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State hosts town hall meeting on health care law

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Catherine W. Idzerda
September 27, 2013

JANESVILLE--Premium tax credits, cost-sharing subsidies, plan levels and dozens of other details concerning the Affordable Care Act were all briefly reviewed at a town hall meeting Thursday.

The meeting, which was held at UW-Rock County, was one of 14 throughout the state by the Wisconsin Office of the Commissioner of Insurance, said J. P. Wieske, spokesman for the office.

About 40 people attended the meeting at UW-Rock County. Throughout the meeting they peppered Wieske with questions ranging from “what's the difference between plans” and “can insurance companies change their rates in the middle of the year?”

And finally, the question that was on everybody's mind, “how much will our premiums cost?”

“There's a lot of uncertainty out there,” said Wieske.

That statement could have applied to any of the issues surrounding the new law.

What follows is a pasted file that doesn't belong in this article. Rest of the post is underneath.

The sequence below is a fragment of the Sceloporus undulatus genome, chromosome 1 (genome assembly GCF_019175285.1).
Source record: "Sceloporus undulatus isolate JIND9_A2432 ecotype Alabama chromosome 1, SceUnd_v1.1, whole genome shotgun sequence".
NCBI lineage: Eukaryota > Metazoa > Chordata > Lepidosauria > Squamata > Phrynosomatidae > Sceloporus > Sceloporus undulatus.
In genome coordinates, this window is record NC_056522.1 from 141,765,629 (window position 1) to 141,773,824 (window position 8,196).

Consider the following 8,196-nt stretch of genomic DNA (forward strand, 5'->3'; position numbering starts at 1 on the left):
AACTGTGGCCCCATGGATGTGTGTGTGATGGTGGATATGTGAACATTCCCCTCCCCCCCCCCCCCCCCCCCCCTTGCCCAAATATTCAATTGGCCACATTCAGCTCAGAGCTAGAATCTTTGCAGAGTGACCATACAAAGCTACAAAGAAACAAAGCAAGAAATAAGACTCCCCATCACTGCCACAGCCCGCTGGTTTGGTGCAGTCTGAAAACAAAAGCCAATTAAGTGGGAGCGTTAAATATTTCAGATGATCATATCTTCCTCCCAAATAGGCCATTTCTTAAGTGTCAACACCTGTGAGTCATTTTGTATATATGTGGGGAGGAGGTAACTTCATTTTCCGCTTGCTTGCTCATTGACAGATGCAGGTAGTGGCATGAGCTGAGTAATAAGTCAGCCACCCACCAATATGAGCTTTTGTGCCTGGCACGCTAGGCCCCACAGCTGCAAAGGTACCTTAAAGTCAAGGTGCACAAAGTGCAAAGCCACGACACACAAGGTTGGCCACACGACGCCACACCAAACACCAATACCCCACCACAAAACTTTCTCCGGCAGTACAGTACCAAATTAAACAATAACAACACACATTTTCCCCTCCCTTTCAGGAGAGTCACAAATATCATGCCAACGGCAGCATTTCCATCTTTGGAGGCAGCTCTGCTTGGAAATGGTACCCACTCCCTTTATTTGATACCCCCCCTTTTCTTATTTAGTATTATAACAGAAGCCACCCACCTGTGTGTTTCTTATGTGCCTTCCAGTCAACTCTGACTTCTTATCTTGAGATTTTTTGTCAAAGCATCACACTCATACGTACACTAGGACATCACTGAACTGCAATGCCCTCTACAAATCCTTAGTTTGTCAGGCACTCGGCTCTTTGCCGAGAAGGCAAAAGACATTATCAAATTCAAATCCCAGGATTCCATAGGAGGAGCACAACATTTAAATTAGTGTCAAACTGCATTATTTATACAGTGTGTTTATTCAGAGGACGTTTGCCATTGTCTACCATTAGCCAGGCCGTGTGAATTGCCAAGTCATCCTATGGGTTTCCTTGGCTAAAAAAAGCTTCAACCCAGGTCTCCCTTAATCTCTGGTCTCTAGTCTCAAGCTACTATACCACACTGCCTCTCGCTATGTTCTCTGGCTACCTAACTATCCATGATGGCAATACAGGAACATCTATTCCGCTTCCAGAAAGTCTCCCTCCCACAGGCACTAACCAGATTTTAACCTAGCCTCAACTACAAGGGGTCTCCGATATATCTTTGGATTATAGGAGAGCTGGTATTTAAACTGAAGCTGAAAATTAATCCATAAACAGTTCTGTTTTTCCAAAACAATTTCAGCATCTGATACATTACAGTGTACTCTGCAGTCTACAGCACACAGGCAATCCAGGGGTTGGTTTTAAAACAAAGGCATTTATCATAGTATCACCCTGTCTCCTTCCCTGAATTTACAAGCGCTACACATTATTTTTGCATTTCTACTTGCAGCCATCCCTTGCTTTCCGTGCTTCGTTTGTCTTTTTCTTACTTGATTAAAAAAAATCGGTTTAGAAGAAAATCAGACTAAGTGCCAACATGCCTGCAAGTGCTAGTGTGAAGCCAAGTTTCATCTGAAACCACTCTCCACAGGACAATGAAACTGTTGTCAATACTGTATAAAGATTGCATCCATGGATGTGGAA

People also wondered how they could get more help to navigate the system.

The state has official “navigators” and “certified application counselors.”  Both have undergone state testing, Wieske said. .

Wieske said that he didn't think that Rock County had any navigators, but several agencies would have certified application counselors.

At a Rock County Board of Supervisors meeting later Thursday, Human Services Director Charmain Klyve explained how her department is getting ready for the changes.

One of the plans includes making a resource list of people, institutions and non-profits that can help people navigate the system. That list, which will be available Monday, could include certified application counselors. 

Meanwhile, Rock County is getting ready for the onslaught of calls related to changes in state and federal health care laws. 

The county's human services department deals with low-income people who are on BadgerCare. The state has changed the eligibility rules, and people who previously qualified for  BadgerCare will now have to get insurance through the "marketplace" set up by the federal government.  

In addition, another group of people who previously were on the BadgerCare waiting list will now qualify for the program.

The state estimates that Rock County will have to process at least 4,900 inquiries concerning the changes between October and the end of December.



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